From Times Online
January 26, 2010
Rafael Nadal blown away by 'unbelievable' Andy Murray
Nadal sits dejected after he was forced to retire after two sets with Murray well on top
Neil Harman, Tennis Correspondent, Melbourne
Unbelieveable. Rafael Nadal repeated his word for good measure. Unbelieveable. Not that he stopped a match in midstream which is about as un-Rafa like as anything you will see on a tennis court - but his description of the levels attained by Andy Murray on Rod Laver Arena today. Two more performances like this and a little bit of grand slam stardust will surely be sprinkled on the Scot.
Nadal quit on his stool, a boxing analogy made all the more redolent in that Ricky Hatton had flown in from Hong Kong to watch at first hand a man who proved that his hands are every bit as swift and destructive as Hatton’s own. And Nadal does not do quitting. In Rotterdam last February, with both his knees burning, he played through the final against Murray, losing the final set 6-0 and then refusing to discuss his ailment lest it should be considered an excuse.
It was the same yesterday; a tweak to the Spaniard’s right knee at the end of the second set, exacerbated by the state of the match - Murray was about to take decisive command - only this time the choice was made to shake on it. Why risk any further damage with hard court tennis stretching ahead as far as the eye can see? In the front row of his box, Toni Nadal, Rafa’s coach, asked him not to play on. The world’s most famous sporting nephew did his uncle’s bidding.
To see the back of Nadal at any event is both a horrid blow for the tournament and a blessing for the opposition. Murray would have preferred to complete the job in the time-honoured fashion but his 6-3, 7-6, 3-0 retired scoreline is every bit as definitive as if all the loose ends had been tied up. As a preparation for a semi-final tomorrow night against Croatia’s Marin Cilic, it could not have been sweeter. Murray played magnificent tennis, most especially when he faced Nadal at the heights of the intensity he brought to a match he said had so much riding on it.
Murray knew it, too. Though the Spaniard’s form against the very best has suffered of late, he does not give up a title without shedding the last vestige of effort and the opening exchanges were extreme in both the physical and the tactical sense. Nadal broke first with a brutal backhand winner after a forehand had opened up Murray; the British No 1 responded in kind with a backhand lob on the third of his break points in the subsequent game. He saved three futher break points in the next game, twice choosing to volley behind the serve, a tactic that was to bring rich dividends. A further break in the sixth game secured a foothold that needed to be underpinned by saving three further Nadal break opportunities in the ninth game.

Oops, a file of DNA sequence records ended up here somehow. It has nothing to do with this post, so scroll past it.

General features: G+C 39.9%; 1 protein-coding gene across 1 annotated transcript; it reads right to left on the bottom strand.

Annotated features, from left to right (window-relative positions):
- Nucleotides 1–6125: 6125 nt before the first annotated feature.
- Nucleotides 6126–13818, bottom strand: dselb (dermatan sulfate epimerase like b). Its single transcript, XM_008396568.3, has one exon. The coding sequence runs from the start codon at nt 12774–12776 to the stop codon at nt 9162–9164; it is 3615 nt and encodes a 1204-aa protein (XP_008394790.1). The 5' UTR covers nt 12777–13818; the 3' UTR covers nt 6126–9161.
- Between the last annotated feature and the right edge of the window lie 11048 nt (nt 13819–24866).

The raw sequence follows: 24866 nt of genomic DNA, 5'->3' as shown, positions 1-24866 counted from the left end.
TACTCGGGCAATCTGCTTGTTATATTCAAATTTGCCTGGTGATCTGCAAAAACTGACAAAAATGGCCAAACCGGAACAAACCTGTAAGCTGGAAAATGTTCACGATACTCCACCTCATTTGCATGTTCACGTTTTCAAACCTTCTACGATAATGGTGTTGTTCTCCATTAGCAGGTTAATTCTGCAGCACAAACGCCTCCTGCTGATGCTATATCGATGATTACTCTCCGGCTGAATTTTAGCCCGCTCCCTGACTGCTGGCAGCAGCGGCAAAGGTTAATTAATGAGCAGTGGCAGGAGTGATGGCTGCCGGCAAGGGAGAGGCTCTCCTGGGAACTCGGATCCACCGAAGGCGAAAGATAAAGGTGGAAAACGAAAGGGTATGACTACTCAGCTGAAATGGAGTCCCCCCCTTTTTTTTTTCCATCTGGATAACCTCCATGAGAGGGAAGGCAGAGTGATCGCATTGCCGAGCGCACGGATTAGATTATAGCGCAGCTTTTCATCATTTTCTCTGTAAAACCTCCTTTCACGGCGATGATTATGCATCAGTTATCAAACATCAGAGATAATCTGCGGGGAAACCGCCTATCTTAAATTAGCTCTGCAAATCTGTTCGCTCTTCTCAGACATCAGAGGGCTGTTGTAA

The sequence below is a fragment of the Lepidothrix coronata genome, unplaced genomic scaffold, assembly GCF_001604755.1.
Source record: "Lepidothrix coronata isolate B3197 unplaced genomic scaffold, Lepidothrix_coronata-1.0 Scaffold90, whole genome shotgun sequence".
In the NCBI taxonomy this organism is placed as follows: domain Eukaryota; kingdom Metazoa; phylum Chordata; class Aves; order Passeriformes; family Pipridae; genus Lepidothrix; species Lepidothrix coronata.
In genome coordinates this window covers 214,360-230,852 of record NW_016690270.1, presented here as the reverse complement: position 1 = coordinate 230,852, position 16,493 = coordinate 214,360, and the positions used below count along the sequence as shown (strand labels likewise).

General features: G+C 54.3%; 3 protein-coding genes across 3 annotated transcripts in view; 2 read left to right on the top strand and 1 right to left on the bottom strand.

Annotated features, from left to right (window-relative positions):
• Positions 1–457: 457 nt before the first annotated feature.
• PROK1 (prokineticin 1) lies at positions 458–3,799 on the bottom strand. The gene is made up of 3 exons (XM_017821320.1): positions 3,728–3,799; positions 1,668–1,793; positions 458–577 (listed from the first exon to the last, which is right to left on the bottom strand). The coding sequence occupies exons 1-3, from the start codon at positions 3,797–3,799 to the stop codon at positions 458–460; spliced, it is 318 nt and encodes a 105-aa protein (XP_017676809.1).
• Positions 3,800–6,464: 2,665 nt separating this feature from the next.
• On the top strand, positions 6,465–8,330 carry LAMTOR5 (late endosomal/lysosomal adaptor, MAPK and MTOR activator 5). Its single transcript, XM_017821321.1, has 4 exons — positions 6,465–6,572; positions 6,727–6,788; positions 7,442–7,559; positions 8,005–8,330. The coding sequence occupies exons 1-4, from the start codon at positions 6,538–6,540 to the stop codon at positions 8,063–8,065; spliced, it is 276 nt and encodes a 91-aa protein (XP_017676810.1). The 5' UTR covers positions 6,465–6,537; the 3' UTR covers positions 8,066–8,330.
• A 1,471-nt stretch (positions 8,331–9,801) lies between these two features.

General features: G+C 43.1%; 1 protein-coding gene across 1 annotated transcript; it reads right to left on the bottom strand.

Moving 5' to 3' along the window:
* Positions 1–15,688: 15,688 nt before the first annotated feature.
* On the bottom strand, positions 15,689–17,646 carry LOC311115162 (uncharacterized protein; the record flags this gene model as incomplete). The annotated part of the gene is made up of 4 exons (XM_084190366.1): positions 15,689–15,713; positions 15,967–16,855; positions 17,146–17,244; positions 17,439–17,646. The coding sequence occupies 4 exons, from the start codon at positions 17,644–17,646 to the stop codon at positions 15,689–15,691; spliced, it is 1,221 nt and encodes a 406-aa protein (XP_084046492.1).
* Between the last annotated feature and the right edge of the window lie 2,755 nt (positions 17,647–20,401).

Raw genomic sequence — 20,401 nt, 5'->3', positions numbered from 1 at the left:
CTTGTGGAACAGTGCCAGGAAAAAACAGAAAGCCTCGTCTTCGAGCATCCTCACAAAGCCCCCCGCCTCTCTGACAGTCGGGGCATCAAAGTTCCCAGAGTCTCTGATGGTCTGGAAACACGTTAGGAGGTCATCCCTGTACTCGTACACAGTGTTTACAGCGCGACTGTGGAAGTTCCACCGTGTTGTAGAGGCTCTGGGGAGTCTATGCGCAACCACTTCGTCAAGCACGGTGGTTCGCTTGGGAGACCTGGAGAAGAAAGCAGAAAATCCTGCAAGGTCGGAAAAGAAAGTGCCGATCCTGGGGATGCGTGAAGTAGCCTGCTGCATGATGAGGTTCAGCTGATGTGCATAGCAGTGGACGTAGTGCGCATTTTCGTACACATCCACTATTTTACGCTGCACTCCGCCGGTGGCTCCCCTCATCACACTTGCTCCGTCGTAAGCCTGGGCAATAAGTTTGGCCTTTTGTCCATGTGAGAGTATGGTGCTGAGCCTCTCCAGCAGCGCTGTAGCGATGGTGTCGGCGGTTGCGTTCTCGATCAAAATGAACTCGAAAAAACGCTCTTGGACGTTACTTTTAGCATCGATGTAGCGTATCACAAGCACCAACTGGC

The match did not need further fireworks but this was Australia Day and on Australia Day fireworks are a ritual. Incomprehensibly, the match was halted for a quarter-of-an-hour after five games of the second set, so the sky could be lit up. Murray said he felt his body stiffen, the sudden halt allowing cool air to invade and play tricks with his muscles and bone. He dropped serve. It might have been a match-turner but Nadal was unusually hesitant, tossed in a double fault, scuffed a backhand to give Murray two points to break and he needed just one, thanks to a devastating backhand crosscourt winner.
“It was just quite strange,” Murray said. “You can’t imagine in like a football World Cup quarter-final or something of that kind, being stopped stopping in the 60th minute when they say ’there’s a few fireworks, just hang on.’ Your body gets used to the match, we’re conditioned to play four hours or so but if you take a break for ten minutes on these courts, your body starts to tighten up because it is not like playing for an hour and 45 minutes against Rafa is the easiest thing to do anyway.” Even this turn of events, however, did not faze Murray. He might have been in a position to serve out for the second set had Nadal not roused himself to avert another four break chances in the eleventh game but it was during one of the outstanding exchanges that marked the game that he felt something tweak in his knee. Murray breezed the tie-break 7-2 - as secure as Fort Knox under the high ball and as eager as a dingo to devour anything short.
After six points of the third set, Nadal raised his arm to stop play and called for the trainer, who kneaded his fingers into the muscles around the Spaniard’s right knee. Only twelve more points were played, four of which were aces from Murray ranging from 207 to 212kmh before Nadal was gesturing again, this time that he wanted to shake hands. The players hugged at the net. A brilliant match had been brought to a sad stop.
Sad, that is, unless you like your victories in tennis to be Murray ones.